This woman could withstand a blizzard. She has three shopping carts and a buggy full of stuff. Cardboard for insulation. Plastic tarps, blankets; plus she's layered up. She was pleased when I told her that the neighbors were concerned enough to call the mayor and that the mayor was concerned enough to call me. She wanted to know where the mayor's office was, in case she needed something.

Her dilemma is that the shelters won't let her stash her stuff. She isn't going to leave all the stuff or keep it with her even when she's in the shelter. She didn't seem opposed to going in for shelter, but at an impasse; without her survival stuff and personal goods she wouldn't go into shelter.

She knew about Nightwatch, knew where it is and all that. In fact she had a list of community resources that NW distributes. I encouraged her to go inside, gave her a new knit hat; we parted friends.

Monday, November 19, 2007

Hero of the Homeless Luncheon

Ok, Tuesday's the Big Event -- Hero of the Homeless Luncheon at the Seattle Center. We're honoring Mindy Shivers for taking on our women's shelter and getting 90 friends to help underwrite the thing. Amazing, a bunch of ladies playing Bunko, pass the hat, and voila! $10,000 in 2006, $40,000 in 2007.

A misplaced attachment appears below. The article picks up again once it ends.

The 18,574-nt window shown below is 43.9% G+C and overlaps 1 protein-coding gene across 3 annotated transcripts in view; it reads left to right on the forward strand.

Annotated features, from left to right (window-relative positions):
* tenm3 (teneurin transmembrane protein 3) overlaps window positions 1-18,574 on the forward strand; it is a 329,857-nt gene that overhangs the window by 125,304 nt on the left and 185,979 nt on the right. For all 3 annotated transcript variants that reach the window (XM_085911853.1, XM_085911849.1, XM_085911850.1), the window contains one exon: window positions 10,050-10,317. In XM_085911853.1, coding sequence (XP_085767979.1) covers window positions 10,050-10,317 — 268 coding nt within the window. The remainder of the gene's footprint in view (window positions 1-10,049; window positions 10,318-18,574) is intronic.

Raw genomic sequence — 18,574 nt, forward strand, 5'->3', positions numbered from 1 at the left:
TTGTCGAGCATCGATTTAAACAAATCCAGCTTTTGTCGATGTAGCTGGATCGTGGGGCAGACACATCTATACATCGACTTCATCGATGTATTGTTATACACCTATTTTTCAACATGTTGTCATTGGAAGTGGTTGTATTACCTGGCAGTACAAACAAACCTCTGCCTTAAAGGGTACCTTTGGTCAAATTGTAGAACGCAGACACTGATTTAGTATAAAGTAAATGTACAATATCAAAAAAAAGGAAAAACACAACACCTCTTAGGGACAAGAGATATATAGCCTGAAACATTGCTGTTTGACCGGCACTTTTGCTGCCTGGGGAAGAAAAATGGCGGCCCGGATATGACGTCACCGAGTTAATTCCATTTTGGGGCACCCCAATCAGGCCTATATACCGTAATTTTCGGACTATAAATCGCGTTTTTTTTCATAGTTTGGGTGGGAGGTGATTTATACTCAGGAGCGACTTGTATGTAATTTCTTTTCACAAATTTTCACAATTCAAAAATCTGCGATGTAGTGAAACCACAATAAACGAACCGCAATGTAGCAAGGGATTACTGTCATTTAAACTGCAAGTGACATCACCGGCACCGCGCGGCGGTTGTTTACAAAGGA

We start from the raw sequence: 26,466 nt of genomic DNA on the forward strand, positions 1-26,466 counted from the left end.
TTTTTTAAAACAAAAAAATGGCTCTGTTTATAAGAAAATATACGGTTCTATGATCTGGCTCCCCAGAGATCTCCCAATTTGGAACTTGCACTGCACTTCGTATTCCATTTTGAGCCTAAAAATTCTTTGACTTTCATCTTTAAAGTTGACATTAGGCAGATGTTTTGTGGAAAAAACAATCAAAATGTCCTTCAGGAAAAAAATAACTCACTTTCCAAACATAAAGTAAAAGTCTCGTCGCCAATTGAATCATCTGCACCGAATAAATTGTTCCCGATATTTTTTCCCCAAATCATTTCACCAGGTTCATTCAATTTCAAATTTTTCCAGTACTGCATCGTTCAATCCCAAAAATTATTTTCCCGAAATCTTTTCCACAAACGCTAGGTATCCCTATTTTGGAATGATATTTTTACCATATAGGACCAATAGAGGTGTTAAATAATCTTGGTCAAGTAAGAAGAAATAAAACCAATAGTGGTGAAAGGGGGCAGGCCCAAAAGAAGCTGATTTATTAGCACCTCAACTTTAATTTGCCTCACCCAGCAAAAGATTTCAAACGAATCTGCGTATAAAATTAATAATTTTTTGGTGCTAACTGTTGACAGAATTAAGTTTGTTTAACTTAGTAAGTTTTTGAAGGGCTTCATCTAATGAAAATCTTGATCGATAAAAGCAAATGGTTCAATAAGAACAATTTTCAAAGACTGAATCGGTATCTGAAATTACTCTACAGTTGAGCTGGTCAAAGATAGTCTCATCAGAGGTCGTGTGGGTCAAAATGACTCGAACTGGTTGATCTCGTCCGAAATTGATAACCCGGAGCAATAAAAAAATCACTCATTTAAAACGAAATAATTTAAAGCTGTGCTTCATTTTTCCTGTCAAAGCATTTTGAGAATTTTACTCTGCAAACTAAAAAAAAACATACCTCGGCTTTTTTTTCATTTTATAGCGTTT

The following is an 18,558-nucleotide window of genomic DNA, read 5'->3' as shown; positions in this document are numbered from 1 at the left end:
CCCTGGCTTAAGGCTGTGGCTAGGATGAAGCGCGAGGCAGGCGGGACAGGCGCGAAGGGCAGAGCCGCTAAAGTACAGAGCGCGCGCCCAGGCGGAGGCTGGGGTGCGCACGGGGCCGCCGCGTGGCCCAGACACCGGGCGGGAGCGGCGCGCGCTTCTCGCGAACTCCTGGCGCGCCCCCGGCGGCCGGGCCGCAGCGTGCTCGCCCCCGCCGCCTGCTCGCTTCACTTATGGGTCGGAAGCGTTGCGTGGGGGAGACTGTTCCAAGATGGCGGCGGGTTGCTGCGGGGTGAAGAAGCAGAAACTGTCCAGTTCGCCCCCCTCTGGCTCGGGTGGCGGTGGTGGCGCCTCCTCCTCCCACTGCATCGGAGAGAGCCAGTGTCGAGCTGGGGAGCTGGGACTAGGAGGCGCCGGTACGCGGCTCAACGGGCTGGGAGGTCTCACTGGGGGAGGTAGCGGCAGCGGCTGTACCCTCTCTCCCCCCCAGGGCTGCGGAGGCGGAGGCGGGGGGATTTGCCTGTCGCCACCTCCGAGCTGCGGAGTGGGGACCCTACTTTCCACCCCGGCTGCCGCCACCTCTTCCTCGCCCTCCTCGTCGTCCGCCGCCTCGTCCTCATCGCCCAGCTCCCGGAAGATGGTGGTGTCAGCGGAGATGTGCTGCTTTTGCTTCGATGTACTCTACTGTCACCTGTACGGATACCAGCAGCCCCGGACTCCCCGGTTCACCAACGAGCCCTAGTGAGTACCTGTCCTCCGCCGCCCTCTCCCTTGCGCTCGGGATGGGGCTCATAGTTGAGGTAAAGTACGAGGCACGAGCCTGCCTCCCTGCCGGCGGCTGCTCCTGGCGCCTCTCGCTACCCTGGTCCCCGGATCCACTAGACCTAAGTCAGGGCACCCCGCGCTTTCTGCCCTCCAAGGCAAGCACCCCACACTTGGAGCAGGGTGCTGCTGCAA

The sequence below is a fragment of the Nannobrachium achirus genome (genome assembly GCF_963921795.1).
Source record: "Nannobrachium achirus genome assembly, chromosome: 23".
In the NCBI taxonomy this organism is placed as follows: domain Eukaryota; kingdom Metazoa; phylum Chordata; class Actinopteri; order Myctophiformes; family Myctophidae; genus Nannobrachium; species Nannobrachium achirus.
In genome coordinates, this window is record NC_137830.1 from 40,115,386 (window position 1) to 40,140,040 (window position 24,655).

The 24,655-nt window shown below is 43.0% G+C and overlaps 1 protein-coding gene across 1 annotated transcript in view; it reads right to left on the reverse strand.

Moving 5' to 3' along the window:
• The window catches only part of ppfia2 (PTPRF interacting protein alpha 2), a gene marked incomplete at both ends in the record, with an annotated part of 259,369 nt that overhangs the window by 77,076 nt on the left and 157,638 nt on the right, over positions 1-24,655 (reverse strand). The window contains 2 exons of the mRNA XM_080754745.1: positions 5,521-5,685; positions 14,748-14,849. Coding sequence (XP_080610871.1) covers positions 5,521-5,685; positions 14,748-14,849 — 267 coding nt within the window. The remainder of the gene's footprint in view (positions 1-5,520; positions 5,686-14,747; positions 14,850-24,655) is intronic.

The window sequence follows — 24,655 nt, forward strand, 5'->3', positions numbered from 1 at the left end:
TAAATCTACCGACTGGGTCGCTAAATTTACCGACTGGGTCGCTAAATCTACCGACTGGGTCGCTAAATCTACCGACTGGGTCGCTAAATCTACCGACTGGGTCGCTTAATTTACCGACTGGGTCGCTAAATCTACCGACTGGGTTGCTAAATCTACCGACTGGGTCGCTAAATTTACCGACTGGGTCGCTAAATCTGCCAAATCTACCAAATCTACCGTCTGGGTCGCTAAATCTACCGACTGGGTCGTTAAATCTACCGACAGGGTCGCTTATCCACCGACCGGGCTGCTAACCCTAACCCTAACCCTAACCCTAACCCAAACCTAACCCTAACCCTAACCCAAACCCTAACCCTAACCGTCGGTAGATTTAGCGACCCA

We'll dish the details tomorrow night. If you haven't pre-registered, so sorry. We're full up. (See how it feels? Homeless people get turned away from shelter every day.)


Friday, November 16, 2007

Stormy Weather

Life is bare, gloom and misery everywhere

Stormy weather

Just cant get my poorself together,

I'm weary all the time

So weary all the time.
Billie Holiday says it all -- a stormy night in Seattle. Bad weather shelters are open, bars are pretty empty. Tent City residents were huddled like drowning rats.
Took Ben with me. We were cautioned not to poke at the tarp in the HQ tent -- but it was so tempting, a big bulge of water hanging right over our head.
Hit three bars -- no action at one, very slow in Rat City tonight. But we puts in our time and we will surely get to be known better there.
Good luck Father Kim with the Garage sale tomorrow. Sun will shine in my back yard someday.


Wednesday, November 14, 2007

Light bulbs needed

I keep waking up in the middle of the night, my brain on overdrive trying to figure out what's going to happen to us in 2008.

We've been serving about 150 men and women every night -- food, shelter assignment. It's been running alot smoother with full staffing, first time in about a dozen years.